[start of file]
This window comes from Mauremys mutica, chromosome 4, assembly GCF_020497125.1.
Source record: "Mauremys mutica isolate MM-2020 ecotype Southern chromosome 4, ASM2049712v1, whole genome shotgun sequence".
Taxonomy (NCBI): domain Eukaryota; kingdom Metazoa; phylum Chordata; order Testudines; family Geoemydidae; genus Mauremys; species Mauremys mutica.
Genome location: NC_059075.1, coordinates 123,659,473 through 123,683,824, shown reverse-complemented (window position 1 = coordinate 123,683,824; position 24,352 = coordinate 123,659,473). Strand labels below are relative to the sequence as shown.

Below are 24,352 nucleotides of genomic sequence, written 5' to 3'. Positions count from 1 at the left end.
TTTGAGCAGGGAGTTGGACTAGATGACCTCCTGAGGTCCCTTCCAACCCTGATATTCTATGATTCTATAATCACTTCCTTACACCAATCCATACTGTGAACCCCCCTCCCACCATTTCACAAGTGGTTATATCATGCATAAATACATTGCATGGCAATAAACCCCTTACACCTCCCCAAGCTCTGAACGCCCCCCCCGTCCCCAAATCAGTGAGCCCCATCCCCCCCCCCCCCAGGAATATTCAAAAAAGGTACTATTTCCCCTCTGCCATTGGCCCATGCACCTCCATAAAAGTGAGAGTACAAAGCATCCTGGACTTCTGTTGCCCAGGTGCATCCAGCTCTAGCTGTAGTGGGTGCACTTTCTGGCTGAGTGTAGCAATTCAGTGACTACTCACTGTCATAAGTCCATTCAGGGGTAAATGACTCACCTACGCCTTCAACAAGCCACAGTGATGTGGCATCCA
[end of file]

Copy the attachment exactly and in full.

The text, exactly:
This window comes from Mauremys mutica, chromosome 4, assembly GCF_020497125.1.
Source record: "Mauremys mutica isolate MM-2020 ecotype Southern chromosome 4, ASM2049712v1, whole genome shotgun sequence".
Taxonomy (NCBI): domain Eukaryota; kingdom Metazoa; phylum Chordata; order Testudines; family Geoemydidae; genus Mauremys; species Mauremys mutica.
Genome location: NC_059075.1, coordinates 123,659,473 through 123,683,824, shown reverse-complemented (window position 1 = coordinate 123,683,824; position 24,352 = coordinate 123,659,473). Strand labels below are relative to the sequence as shown.

Below are 24,352 nucleotides of genomic sequence, written 5' to 3'. Positions count from 1 at the left end.
TTTGAGCAGGGAGTTGGACTAGATGACCTCCTGAGGTCCCTTCCAACCCTGATATTCTATGATTCTATAATCACTTCCTTACACCAATCCATACTGTGAACCCCCCTCCCACCATTTCACAAGTGGTTATATCATGCATAAATACATTGCATGGCAATAAACCCCTTACACCTCCCCAAGCTCTGAACGCCCCCCCCGTCCCCAAATCAGTGAGCCCCATCCCCCCCCCCCCCAGGAATATTCAAAAAAGGTACTATTTCCCCTCTGCCATTGGCCCATGCACCTCCATAAAAGTGAGAGTACAAAGCATCCTGGACTTCTGTTGCCCAGGTGCATCCAGCTCTAGCTGTAGTGGGTGCACTTTCTGGCTGAGTGTAGCAATTCAGTGACTACTCACTGTCATAAGTCCATTCAGGGGTAAATGACTCACCTACGCCTTCAACAAGCCACAGTGATGTGGCATCCA